The FDA created a five-step plan that will help bring better and safer medical devices to patients.
As stated in the FDA’s “Medical Device Safety Action Plan,” he five-step plan is as follows:
- Establish a robust medical device patient safety net in the United States
- Explore regulatory options to streamline and modernize timely implementation of postmarket mitigations
- Spur innovation towards safer medical devices
- Advance medical device cybersecurity
- Integrate the Center for Devices and Radiological Health’s (CDRH’s) premarket and postmarket offices and activities to advance the use of a TPLC approach to device safety
In addition to creating this plan, the FDA made some enhancements to the oversight process for devices.
“New statutory authorities, new capabilities established through partnership with the public and private sectors, and new programs developed under existing FDA mandates, individually and in combination, amount to a tremendous leap forward in the Agency’s ability to assess the benefits and risks to patients of medical devices, both pre- and postmarket.”
One of these improvements is the unique device identification system. This will help health care organizations track the use of devices, including medical record use. It can also help organizations involved in recall efforts.
One of the more important steps for patient privacy and security is the FDA’s commitment to advancing medical device cybersecurity. These devices are becoming part of the Internet of Things, meaning they can connect to networks more and more. That doesn’t mean it will necessarily connect to a patient’s home network, but when it is being evaluated at the hospital or doctor’s office, it will likely be connected to their network. This also means that that if there is a vulnerability on that device, it could be dangerous for the patient.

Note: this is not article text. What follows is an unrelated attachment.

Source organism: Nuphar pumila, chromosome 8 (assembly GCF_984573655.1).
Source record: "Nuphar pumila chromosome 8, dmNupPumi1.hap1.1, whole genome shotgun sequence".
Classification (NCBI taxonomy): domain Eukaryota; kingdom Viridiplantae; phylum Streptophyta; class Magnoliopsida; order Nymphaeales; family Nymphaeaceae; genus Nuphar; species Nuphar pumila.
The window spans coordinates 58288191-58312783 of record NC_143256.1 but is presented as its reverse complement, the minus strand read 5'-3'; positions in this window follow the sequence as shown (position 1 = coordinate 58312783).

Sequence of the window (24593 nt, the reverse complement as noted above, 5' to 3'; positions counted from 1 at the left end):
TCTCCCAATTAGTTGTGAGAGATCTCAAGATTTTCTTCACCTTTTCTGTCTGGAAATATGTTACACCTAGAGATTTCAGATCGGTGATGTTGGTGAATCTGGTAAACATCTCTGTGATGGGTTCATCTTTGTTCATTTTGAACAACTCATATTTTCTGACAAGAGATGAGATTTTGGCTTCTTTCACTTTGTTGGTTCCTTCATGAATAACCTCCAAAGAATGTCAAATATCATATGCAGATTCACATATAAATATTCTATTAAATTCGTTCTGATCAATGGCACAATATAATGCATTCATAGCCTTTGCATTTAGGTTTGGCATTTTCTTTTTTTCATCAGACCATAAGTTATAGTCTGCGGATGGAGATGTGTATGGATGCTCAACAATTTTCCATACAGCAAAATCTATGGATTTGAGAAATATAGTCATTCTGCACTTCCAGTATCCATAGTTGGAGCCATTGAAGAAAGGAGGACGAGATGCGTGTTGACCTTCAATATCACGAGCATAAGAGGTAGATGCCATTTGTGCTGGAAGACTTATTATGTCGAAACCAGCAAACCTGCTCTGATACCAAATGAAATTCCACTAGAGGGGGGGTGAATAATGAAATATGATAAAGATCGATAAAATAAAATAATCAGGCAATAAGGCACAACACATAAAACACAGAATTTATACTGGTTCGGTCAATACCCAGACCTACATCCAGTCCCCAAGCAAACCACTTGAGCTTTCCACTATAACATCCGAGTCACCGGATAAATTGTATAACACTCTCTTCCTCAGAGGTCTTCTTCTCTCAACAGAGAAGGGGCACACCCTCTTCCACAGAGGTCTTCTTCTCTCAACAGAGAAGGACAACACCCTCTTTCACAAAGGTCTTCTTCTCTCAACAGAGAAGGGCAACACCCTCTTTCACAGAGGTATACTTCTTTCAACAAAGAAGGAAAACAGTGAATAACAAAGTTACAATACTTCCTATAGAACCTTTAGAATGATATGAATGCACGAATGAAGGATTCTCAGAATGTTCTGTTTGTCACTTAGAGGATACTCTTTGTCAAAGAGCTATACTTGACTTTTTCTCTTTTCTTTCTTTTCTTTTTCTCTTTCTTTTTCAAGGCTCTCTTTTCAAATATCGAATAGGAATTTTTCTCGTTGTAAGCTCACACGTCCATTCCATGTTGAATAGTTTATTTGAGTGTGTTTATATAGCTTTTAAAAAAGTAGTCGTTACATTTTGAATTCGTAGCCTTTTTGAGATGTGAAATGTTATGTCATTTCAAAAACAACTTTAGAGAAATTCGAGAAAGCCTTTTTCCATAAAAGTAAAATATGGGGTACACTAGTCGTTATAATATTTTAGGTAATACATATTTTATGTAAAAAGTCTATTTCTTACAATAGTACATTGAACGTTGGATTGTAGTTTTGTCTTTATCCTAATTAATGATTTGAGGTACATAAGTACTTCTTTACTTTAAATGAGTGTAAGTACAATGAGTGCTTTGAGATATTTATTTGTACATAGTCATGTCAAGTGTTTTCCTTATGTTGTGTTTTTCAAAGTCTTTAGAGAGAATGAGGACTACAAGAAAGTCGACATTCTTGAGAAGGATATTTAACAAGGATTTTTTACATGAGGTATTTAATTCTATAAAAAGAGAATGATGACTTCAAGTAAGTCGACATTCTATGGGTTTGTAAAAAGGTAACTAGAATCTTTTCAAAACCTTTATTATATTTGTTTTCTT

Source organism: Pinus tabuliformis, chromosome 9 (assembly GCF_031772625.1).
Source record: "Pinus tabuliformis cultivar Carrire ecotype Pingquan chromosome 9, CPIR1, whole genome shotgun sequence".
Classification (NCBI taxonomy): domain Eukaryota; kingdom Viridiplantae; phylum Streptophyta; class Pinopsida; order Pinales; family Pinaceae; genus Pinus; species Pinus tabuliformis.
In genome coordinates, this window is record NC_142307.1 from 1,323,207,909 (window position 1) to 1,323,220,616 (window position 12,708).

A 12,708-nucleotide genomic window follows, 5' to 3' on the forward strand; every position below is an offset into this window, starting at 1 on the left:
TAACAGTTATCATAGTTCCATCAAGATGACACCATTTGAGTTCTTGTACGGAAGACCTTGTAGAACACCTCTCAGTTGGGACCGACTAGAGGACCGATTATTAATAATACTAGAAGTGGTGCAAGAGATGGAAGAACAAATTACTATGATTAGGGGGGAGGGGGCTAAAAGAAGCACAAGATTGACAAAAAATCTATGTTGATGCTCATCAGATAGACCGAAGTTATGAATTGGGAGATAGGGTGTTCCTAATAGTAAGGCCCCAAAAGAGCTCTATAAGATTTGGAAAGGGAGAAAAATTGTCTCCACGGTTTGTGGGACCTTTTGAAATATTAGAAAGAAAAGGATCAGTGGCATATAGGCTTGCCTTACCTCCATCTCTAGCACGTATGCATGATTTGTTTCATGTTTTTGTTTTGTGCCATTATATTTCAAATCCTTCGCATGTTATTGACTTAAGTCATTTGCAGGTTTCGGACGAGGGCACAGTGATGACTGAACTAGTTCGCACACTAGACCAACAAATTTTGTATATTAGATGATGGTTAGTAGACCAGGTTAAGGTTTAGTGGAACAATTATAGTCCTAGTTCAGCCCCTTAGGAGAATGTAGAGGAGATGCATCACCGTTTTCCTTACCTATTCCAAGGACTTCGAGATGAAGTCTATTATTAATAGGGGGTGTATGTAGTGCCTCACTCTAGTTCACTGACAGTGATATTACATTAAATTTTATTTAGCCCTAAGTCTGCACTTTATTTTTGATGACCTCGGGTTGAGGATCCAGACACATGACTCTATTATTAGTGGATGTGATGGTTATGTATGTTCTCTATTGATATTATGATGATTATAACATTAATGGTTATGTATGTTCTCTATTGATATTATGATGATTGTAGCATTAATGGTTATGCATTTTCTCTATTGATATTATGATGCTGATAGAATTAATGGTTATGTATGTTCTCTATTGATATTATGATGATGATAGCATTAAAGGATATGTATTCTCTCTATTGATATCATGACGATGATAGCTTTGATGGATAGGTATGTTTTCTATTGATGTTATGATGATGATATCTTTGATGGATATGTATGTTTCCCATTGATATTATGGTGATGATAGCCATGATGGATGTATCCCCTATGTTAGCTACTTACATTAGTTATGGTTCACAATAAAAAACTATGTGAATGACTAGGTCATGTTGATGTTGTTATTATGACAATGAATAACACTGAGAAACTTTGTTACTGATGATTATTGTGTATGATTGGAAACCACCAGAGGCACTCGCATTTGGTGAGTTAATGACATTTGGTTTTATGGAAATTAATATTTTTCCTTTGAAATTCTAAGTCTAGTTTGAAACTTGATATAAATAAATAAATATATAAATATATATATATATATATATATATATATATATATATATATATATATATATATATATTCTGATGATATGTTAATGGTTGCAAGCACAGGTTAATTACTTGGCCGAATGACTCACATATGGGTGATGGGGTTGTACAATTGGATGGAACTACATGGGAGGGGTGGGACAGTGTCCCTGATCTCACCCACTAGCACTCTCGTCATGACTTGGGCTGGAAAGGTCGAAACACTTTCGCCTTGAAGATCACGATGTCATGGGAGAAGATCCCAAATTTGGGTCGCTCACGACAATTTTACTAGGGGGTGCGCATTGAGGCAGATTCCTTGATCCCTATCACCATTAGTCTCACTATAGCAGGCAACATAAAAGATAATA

Now the FDA is requiring that manufacturers address the cybersecurity of their devices before submitting them for approval. This includes the ability to search for vulnerabilities on the device and implement necessary patches, just like any other computer.
After a device has been approved and put on the market, the FDA is expecting manufacturers to use a risk-based approach to cybersecurity during the device’s life cycle. Additionally, the FDA believes that aftermarket sharing of vulnerabilities is one of the best ways to protect patients. The FDA routinely collaborates with the Department of Homeland Security (DHS) on cybersecurity vulnerabilities and exploits that might impact medical devices. The FDA also continues to work with external partners by creating several cybersecurity initiatives, including supporting the establishment of additional medical device vulnerability Information Sharing Analysis Organizations (ISAOs).
To learn about other ways that you can protect your patients’ privacy and security, join HIPAAgps today.